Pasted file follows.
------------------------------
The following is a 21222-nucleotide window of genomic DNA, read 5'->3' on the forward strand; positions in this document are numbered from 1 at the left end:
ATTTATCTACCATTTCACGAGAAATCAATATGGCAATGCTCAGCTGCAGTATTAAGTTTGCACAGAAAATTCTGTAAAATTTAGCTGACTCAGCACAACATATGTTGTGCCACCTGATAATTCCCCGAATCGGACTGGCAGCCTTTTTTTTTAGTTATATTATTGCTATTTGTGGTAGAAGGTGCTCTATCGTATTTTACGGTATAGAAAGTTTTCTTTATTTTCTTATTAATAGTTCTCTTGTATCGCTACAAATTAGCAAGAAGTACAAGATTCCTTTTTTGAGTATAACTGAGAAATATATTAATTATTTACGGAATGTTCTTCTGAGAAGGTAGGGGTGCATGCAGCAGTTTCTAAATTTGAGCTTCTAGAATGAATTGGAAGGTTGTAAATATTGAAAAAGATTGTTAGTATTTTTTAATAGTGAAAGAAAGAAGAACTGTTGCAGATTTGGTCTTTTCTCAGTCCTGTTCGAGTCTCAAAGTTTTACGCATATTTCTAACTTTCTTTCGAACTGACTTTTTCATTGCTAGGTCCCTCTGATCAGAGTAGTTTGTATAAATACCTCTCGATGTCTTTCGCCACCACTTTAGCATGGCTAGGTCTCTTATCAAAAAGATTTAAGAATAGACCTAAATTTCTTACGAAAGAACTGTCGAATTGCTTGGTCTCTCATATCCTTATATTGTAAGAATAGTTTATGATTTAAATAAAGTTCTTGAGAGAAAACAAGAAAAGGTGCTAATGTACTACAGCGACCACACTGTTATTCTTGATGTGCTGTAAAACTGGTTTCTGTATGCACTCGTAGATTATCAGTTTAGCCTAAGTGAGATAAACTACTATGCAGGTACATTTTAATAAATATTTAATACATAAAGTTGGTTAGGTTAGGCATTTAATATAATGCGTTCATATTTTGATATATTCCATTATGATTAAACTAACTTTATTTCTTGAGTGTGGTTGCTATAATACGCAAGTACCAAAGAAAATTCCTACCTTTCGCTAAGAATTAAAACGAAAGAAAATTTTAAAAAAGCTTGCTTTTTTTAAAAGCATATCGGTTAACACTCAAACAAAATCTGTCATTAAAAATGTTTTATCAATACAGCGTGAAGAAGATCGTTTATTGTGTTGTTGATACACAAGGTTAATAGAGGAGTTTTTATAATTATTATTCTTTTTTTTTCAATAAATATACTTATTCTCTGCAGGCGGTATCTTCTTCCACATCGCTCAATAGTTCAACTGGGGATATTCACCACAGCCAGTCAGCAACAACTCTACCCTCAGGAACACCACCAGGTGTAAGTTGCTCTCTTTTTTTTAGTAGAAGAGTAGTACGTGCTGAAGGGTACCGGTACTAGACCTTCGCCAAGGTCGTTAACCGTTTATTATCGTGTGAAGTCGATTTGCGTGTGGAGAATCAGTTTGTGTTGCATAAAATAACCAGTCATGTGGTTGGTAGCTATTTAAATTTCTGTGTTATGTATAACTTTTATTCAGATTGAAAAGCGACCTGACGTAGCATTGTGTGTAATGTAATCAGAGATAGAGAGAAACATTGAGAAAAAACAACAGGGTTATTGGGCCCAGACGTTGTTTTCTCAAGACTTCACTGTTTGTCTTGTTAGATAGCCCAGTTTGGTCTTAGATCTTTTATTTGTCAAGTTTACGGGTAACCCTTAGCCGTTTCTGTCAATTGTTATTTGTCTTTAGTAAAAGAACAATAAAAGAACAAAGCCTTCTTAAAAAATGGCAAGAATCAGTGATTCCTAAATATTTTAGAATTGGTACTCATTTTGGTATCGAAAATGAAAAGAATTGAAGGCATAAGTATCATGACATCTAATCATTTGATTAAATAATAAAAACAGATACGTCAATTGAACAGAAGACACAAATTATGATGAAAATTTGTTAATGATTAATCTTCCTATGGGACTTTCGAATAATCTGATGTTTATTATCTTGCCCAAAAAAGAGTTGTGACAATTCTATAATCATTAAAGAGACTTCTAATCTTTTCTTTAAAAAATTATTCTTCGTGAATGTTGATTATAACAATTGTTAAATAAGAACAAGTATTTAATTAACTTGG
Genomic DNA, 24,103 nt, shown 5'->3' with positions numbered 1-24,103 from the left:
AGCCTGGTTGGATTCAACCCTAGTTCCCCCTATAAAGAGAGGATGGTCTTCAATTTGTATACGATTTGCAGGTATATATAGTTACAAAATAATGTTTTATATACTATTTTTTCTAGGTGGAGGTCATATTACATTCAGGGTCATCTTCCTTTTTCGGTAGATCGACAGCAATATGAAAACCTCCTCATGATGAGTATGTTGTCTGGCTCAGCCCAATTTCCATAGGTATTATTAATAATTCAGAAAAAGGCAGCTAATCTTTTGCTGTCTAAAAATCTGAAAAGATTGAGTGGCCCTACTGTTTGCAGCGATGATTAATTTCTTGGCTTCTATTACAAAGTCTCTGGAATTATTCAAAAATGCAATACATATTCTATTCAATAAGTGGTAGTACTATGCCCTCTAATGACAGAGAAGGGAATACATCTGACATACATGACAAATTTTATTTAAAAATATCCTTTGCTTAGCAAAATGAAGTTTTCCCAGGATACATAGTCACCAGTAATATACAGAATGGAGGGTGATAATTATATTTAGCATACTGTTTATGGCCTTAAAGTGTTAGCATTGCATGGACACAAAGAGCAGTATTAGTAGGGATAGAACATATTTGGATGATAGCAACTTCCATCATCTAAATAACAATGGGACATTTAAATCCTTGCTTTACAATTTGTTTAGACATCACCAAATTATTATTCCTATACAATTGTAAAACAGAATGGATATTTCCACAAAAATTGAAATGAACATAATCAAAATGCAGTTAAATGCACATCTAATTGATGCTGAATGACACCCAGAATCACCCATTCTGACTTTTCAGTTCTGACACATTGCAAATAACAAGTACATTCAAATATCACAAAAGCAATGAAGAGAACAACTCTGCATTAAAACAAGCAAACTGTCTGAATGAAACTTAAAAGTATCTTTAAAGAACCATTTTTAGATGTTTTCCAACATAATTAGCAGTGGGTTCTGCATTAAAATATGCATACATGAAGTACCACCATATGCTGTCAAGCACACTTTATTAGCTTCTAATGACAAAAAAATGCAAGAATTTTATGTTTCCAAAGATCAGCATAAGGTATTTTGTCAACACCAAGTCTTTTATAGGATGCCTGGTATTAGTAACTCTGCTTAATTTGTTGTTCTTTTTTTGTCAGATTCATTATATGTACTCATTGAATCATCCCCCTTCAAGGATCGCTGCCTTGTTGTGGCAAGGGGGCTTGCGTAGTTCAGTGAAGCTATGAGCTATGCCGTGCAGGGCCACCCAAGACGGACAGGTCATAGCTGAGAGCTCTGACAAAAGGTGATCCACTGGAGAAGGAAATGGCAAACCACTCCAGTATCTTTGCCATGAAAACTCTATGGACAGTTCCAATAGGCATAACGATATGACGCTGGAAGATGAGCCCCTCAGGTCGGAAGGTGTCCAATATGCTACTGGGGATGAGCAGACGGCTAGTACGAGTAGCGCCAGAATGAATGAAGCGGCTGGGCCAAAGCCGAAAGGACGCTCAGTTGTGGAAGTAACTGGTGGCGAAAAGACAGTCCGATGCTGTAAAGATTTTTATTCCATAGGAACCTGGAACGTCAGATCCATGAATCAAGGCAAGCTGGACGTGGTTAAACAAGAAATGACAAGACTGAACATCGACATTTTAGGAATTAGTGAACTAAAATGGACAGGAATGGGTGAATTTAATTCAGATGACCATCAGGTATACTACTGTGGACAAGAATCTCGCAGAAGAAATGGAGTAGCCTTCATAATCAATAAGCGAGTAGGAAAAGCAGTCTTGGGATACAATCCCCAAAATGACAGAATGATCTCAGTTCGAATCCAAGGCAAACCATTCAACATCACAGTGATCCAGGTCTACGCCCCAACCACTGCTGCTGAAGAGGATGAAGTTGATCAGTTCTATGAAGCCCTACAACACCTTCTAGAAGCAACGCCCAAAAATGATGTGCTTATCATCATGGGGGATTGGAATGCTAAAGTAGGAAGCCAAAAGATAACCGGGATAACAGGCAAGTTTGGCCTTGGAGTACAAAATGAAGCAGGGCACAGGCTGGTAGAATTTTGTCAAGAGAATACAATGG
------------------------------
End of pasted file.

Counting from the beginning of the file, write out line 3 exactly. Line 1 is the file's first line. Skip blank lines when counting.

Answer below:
Genomic DNA, 24,103 nt, shown 5'->3' with positions numbered 1-24,103 from the left: